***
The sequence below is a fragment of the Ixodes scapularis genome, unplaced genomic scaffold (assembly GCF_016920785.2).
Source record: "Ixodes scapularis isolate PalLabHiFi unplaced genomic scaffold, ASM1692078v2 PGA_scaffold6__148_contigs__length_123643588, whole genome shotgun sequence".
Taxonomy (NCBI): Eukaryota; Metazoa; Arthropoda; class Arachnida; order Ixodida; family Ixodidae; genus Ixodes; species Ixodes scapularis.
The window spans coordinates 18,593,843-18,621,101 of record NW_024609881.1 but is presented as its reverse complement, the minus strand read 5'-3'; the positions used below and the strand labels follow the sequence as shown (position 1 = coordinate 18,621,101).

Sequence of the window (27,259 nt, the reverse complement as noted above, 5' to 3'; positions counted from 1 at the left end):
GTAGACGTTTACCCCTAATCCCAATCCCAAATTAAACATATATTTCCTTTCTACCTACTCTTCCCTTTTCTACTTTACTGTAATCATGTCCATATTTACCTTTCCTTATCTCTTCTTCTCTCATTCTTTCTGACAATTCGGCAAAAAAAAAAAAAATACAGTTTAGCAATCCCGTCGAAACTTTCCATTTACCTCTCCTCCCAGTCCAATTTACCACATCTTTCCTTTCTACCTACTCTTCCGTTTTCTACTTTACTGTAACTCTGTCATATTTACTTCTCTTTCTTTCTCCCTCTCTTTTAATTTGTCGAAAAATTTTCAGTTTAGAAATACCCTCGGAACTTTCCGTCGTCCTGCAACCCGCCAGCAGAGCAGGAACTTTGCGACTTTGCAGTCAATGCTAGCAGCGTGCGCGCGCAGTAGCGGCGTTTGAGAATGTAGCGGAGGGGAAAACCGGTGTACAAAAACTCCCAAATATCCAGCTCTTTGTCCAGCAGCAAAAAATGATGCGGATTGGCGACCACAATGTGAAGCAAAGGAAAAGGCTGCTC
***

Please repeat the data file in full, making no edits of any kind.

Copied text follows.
The sequence below is a fragment of the Ixodes scapularis genome, unplaced genomic scaffold (assembly GCF_016920785.2).
Source record: "Ixodes scapularis isolate PalLabHiFi unplaced genomic scaffold, ASM1692078v2 PGA_scaffold6__148_contigs__length_123643588, whole genome shotgun sequence".
Taxonomy (NCBI): Eukaryota; Metazoa; Arthropoda; class Arachnida; order Ixodida; family Ixodidae; genus Ixodes; species Ixodes scapularis.
The window spans coordinates 18,593,843-18,621,101 of record NW_024609881.1 but is presented as its reverse complement, the minus strand read 5'-3'; the positions used below and the strand labels follow the sequence as shown (position 1 = coordinate 18,621,101).

Sequence of the window (27,259 nt, the reverse complement as noted above, 5' to 3'; positions counted from 1 at the left end):
GTAGACGTTTACCCCTAATCCCAATCCCAAATTAAACATATATTTCCTTTCTACCTACTCTTCCCTTTTCTACTTTACTGTAATCATGTCCATATTTACCTTTCCTTATCTCTTCTTCTCTCATTCTTTCTGACAATTCGGCAAAAAAAAAAAAAATACAGTTTAGCAATCCCGTCGAAACTTTCCATTTACCTCTCCTCCCAGTCCAATTTACCACATCTTTCCTTTCTACCTACTCTTCCGTTTTCTACTTTACTGTAACTCTGTCATATTTACTTCTCTTTCTTTCTCCCTCTCTTTTAATTTGTCGAAAAATTTTCAGTTTAGAAATACCCTCGGAACTTTCCGTCGTCCTGCAACCCGCCAGCAGAGCAGGAACTTTGCGACTTTGCAGTCAATGCTAGCAGCGTGCGCGCGCAGTAGCGGCGTTTGAGAATGTAGCGGAGGGGAAAACCGGTGTACAAAAACTCCCAAATATCCAGCTCTTTGTCCAGCAGCAAAAAATGATGCGGATTGGCGACCACAATGTGAAGCAAAGGAAAAGGCTGCTC